Now deploy our HelloSpringMVC application as simple as drag-n-drop the project to the server:The application is deployed on the server if we see it beneath the server name like this:Start the server by right clicking on the server name then select Start from the context menu (or click on the start icon). Wait for seconds while the server is starting, you should see some verbose output in the Console view:Notice the last line indicates the server has been started without any problem. Open a web browser window and type the following URL into its address bar:

http://localhost:8080/springmvc

If everything is going well (of course), we would see following screen:Congratulations! We have got our first Spring MVC application running, it prints the current date time on the server. If you refresh the page, you should see the time changes.


5. Modifying the project

So far we have tested and seen the generated application running. Now let’s add some changes to the project for further understanding Spring MVC.Add the following method into the HomeController.java class:This method will handle requests having the URL pattern /testand does the following chore:
    • Adds a String object as an attribute into the model with name “message” and value is “Greetings, Spring MVC!”.
    • Returns a logical view named “test”.

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Because the test() method returns “test” view name, and following the configuration specified by the view resolver, we have to create a JPS file called test.jsp under /WEB-INF/views directory, with the following content:This page is deadly simple, as it prints out value of the variable “message” which will be passed by the controller. Now get back to the browser window, change the URL to:

http://localhost:8080/springmvc/test

Hit Enter, we should be welcomed by the following screen:Hurrah! We have finished walking through a quite long journey with Spring Tool Suite IDE and our first Spring MVC application. We hope this tutorial would be useful for those who want to be leveraged by Spring Tool Suite in Spring applications development. It’s time to break!

Other Spring Tutorials:


About the Author:

Nam Ha Minh is certified Java programmer (SCJP and SCWCD). He started programming with Java in the time of Java 1.4 and has been falling in love with Java since then. Make friend with him on Facebook and watch his Java videos you YouTube.

1. Overview

Spring

Spring Boot provides sensible defaults for many configuration properties. But we sometimes need to customize these with our case-specific values.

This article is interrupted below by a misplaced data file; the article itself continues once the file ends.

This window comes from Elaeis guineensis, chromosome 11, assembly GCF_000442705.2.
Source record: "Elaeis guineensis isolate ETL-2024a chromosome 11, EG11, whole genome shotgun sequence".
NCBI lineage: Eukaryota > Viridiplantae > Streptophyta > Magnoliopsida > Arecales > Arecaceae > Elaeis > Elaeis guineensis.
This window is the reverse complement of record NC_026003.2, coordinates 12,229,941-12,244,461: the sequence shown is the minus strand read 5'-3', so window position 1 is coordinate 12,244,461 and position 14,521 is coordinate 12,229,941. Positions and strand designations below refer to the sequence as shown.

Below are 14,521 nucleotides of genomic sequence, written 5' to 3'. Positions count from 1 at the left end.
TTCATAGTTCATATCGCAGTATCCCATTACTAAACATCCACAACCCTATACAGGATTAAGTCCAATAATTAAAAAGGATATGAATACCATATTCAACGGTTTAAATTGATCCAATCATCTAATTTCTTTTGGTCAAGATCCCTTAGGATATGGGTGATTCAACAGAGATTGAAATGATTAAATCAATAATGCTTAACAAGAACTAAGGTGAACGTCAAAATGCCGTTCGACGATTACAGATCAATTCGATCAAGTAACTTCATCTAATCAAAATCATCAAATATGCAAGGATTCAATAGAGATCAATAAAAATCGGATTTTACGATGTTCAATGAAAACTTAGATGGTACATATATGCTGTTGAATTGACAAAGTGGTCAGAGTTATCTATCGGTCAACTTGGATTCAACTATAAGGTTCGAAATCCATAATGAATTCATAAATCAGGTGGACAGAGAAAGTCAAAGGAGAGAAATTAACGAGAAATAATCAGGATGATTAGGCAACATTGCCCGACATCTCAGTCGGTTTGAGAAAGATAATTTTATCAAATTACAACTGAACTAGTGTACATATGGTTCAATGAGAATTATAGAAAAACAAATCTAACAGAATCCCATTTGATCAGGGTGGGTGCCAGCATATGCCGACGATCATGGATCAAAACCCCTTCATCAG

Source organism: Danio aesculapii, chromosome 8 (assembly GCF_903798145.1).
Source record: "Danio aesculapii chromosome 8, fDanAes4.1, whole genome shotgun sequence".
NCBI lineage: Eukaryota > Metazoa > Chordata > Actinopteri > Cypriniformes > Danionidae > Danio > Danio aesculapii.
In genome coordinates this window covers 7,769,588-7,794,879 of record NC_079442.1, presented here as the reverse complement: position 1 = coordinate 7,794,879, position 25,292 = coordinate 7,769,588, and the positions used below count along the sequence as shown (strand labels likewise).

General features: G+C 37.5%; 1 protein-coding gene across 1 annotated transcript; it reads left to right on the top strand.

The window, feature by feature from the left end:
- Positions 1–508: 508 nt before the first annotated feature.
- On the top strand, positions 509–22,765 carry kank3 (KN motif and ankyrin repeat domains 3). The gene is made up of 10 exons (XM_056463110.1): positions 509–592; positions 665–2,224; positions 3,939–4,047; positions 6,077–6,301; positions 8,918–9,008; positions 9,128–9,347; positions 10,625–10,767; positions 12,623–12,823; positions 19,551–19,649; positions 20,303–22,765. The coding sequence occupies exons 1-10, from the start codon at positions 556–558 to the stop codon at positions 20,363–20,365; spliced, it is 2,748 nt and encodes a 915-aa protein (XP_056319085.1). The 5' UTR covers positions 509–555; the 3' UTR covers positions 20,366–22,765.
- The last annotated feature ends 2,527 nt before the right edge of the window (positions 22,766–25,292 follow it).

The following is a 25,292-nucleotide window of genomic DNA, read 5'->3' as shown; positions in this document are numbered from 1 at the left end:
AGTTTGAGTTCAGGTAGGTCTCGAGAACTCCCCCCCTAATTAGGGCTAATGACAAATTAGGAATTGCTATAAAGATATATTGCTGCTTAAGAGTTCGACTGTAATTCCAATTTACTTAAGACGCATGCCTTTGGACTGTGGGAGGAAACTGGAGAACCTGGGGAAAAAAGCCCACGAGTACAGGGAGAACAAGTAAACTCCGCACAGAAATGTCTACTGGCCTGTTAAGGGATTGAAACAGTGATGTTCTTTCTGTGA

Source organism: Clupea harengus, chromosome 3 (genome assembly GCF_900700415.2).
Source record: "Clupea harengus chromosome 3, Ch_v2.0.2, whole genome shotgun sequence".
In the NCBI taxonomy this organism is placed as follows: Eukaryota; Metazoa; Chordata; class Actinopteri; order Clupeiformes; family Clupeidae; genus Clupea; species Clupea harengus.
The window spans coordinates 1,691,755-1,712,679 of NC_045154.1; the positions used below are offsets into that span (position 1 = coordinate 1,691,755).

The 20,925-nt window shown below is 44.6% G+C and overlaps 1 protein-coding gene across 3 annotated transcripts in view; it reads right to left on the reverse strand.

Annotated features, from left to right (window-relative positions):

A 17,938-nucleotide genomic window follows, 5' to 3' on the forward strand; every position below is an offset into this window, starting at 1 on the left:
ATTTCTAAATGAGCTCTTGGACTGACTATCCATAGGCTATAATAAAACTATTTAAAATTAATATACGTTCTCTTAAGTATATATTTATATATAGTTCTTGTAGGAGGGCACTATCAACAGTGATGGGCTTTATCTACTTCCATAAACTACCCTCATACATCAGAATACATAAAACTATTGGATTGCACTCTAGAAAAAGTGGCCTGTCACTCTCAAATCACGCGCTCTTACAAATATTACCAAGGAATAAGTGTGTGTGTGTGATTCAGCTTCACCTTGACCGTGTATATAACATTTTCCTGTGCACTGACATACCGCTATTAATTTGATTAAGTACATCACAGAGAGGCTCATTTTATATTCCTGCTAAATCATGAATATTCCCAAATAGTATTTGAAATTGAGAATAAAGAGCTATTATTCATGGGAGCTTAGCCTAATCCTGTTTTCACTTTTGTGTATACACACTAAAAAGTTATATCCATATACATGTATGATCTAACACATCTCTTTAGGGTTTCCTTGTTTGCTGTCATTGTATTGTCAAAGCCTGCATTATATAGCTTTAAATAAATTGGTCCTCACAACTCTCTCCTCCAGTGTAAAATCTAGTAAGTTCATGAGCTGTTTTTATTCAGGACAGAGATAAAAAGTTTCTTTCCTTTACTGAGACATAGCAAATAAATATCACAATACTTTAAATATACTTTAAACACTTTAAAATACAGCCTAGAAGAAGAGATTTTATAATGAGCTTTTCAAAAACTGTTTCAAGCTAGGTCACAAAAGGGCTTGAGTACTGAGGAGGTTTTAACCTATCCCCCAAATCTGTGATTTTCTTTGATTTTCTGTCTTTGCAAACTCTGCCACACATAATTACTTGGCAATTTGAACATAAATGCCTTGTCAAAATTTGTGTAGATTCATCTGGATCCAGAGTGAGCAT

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And a common use case is changing the default port for the embedded server.

In this quick tutorial, we'll cover several ways to achieve this.

Further reading:

Properties with Spring and Spring Boot

Tutorial for how to work with properties files and property values in Spring.

Spring Boot Change Context Path

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Learn various ways of changing the context path in your Spring Boot application

2. Using Property Files

The fastest and easiest way to customize Spring Boot is by overriding the values of the default properties.

For the server port, the property we want to change is server.port.

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By default, the embedded server starts on port 8080.

So, let's see how to provide a different value in an application.properties file:

Now the server will start on port 8081.

And we can do the same if we're using an application.yml file:

Both files are loaded automatically by Spring Boot if placed in the src/main/resources directory of a Maven application.

2.1. Environment-Specific Ports

If we have an application deployed in different environments, we may want it to run on different ports on each system.

We can easily achieve this by combining the property files approach with Spring profiles. Specifically, we can create a property file for each environment.

For example, we'll have an application-dev.properties file with this content:

Then we'll add another application-qa.properties file with a different port:

Now, the property files configuration should be sufficient for most cases. However, there are other options for this goal, so let's explore them as well.

3. Programmatic Configuration

We can configure the port programmatically either by setting the specific property when starting the application or by customizing the embedded server configuration.

First, let's see how to set the property in the main @SpringBootApplication class:

Next, to customize the server configuration, we have to implement the WebServerFactoryCustomizer interface:

Note that this applies to the Spring Boot 2.x version.

For Spring Boot 1.x, we can similarly implement the EmbeddedServletContainerCustomizer interface.

4. Using Command-Line Arguments

When packaging and running our application as a jar, we can set the server.port argument with the java command:

or by using the equivalent syntax:

5. Order of Evaluation

As a final note, let's look at the order in which these approaches are evaluated by Spring Boot.

Basically, the configurations priority is

  • embedded server configuration
  • command-line arguments
  • property files
  • main @SpringBootApplication configuration

6. Conclusion

In this article, we saw how to configure the server port in a Spring Boot application.

As always, the source code for the examples is available over on GitHub.

Get started with Spring 5 and Spring Boot 2, through the Learn Spring course:

>> CHECK OUT THE COURSE